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i have a timing preoblem Answered

ok i have this solenoid. adn i want it so when i hit the power button i want it to start moving for a certin amount of time. then turn off. even if i hold the button for longer then tht set time. FOR EXAMPLE i push the power button and hold it for 2 seconds but i want the noid to act for one second. basically i need consistency how do i do i do this with out a mivcro proseser. is their a timming cuircuit i can adapt to what i need?

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fretmelter
fretmelter

13 years ago

ok well here is what i want to do is a solenoid tht reqires 6volts with a 555 timer circuit so when i press the power button it only goes one for a certain time. and i am using a 9 volt to power it but only getting 4 volts at the place where i put the noid

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gmoon
gmoon

Reply 13 years ago

Using the transistor as a switch is what you need. You can use separate power supplies (different voltage), so long as they share a common ground.

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fretmelter
fretmelter

Reply 13 years ago

can i put a transistor right to the noid lead and the ground? to it goes from like 4 to araound six?

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gmoon
gmoon

Reply 13 years ago

Pretty much. Read the link on transistor switches I quoted before.

You'll need the load current (RL) on the diagram--use a VOM in series with the solenoid to find that. The hfe of a 2n2222 isn't listed on that page, it's about 30. The 2n2222 should handle 1/2 amp without a heatsink--should be enough for a 6V solenoid.

You just need to figure the value of Rb. For example:

If your solenoid draws 150 mA (0.15 ams) at 6V, and the 555 output is 4V--

Rb = (4 * 30) / (5 * 0.15)

or 160 ohms for Rb.

I honestly don't think inserting the value of 5 is too high, resulting in an inefficient value for Rb--I would start around 1K ohm, and work my way lower. If you want to 'hack' the circuit, that's the easiest way to do it--no math, just start with a 4.7K resistor (this value depends on the load current of the device) and work down.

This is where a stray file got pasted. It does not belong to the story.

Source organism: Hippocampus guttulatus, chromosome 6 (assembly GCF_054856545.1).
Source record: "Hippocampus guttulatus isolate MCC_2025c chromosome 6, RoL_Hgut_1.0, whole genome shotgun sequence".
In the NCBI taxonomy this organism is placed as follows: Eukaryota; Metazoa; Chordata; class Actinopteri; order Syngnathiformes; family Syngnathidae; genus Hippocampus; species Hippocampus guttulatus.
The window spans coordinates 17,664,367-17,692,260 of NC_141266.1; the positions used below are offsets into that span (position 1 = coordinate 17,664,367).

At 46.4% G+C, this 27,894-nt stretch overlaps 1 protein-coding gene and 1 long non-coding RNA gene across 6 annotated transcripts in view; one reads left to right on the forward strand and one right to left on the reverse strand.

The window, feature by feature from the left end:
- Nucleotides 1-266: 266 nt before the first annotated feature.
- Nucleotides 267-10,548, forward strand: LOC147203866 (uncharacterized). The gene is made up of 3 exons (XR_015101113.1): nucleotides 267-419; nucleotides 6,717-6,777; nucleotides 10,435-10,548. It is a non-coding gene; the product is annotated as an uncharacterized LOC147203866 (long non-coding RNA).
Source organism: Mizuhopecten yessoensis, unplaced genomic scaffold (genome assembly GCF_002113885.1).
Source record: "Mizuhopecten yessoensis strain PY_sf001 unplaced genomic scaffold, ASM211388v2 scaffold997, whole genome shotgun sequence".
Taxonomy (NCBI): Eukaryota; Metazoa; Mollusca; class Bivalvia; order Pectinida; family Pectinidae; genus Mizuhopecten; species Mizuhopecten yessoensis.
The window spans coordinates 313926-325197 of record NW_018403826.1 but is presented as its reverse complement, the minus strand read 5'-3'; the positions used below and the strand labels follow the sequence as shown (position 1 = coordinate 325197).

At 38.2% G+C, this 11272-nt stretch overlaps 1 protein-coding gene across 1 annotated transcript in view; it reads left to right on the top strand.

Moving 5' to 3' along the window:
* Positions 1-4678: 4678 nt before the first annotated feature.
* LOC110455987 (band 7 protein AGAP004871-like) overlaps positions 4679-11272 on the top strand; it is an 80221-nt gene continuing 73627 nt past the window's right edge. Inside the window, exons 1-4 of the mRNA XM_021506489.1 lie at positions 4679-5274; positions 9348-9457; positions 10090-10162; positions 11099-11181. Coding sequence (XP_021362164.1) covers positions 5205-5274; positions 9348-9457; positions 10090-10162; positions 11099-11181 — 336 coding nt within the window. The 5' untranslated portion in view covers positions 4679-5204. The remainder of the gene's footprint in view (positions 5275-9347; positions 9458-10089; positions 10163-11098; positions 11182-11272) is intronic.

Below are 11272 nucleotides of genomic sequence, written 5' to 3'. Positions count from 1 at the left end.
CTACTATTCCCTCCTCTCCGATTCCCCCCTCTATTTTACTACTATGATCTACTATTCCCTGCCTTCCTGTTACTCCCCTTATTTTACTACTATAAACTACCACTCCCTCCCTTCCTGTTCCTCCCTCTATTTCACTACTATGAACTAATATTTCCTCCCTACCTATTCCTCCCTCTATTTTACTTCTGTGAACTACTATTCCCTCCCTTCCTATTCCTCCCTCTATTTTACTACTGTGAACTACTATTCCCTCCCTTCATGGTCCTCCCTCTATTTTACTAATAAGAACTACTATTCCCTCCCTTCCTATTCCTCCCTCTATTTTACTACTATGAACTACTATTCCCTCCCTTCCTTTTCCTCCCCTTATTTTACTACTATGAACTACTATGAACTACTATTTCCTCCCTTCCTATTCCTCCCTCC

DO insert the protection diode, as referenced.

I edited the picture from the site a little to help...

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gmoon
gmoon

Reply 13 years ago

EDIT: "I honestly think inserting the value of 5 is too high...."

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gmoon
gmoon

Reply 13 years ago

Here's the diagram...

trswinpn.jpg
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fretmelter
fretmelter

13 years ago

ok i have done some research and i have done some in the past....BUT cann i give out 6V for my noid cuz the voltage is stepped down a ton. to like 3 volts to power things like a LED

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gmoon
gmoon

Reply 13 years ago

I'm not reading you--your working voltage is 3V and you need to power a solenoid, OR your voltage is 6V and you want reduce that?

If you're powering a solenoid (or motor) with a lower voltage device, just use a transistor switch (look specifically at the relay control and the protection diode you will need for an electromechanical device like a solenoid.) You could get fancy with a FET, but a trusty ol' 2N2222 NPN bipolar transistor shouldn't cost you more than 10 cents. They can handle up to 1 amp with a heat sink....

Here's a one-shot 555 circuit that has a fixed duration, regardless of the duration of the button press.

Honestly, though--these circuits are REALLY easy to find with google or whatever. If the circuits linked above don't fit your needs, you can find ten thousand more with simple searches like "transistor switch"...

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NachoMahma
NachoMahma

13 years ago

. I think what you are looking for is called a one-shot - the output is on for the same amount of time, no matter how long the input is on. I don't know how to build 'em, just used 'em at work.

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NachoMahma
NachoMahma

Reply 13 years ago

. Or use a time-delay-off relay. Use one of the NC contacts to block the input switch when the relay is energized.

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HamO
HamO

13 years ago

Timing is not even your only problem!

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fretmelter
fretmelter

13 years ago

do 555 timers delay the voltage too?

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gmoon
gmoon

13 years ago

You can search for '555 timer' here in instructables, or on the greater web itself. You'll find more than you need....